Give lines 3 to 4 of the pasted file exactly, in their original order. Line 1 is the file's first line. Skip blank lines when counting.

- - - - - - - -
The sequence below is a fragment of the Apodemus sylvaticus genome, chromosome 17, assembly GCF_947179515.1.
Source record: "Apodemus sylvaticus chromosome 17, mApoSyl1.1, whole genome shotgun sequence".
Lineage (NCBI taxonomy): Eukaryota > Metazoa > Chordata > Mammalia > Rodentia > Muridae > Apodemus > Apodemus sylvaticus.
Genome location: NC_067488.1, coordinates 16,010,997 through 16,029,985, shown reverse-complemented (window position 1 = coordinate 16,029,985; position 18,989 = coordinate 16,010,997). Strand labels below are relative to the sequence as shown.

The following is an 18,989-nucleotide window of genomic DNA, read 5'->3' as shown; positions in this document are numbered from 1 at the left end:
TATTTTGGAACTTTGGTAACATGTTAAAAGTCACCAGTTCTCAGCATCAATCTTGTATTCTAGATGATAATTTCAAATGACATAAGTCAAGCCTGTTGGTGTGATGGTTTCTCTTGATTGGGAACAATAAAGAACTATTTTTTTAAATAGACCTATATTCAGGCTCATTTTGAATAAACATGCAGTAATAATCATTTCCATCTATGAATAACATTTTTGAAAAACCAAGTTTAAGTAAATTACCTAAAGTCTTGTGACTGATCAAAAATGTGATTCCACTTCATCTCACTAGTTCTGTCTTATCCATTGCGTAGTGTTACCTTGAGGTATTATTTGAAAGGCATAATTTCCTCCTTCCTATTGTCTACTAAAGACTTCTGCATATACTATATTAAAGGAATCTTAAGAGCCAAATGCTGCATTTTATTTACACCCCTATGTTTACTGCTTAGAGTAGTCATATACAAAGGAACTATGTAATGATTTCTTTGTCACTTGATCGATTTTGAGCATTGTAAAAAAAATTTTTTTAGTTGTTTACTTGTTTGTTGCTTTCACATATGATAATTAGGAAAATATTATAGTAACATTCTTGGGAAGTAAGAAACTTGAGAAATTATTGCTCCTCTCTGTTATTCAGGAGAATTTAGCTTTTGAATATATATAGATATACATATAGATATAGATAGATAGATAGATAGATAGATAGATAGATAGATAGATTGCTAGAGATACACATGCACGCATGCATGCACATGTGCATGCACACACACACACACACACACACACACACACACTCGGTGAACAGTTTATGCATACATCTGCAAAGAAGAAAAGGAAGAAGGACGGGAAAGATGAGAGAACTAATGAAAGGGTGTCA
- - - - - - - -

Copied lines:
Lineage (NCBI taxonomy): Eukaryota > Metazoa > Chordata > Mammalia > Rodentia > Muridae > Apodemus > Apodemus sylvaticus.
Genome location: NC_067488.1, coordinates 16,010,997 through 16,029,985, shown reverse-complemented (window position 1 = coordinate 16,029,985; position 18,989 = coordinate 16,010,997). Strand labels below are relative to the sequence as shown.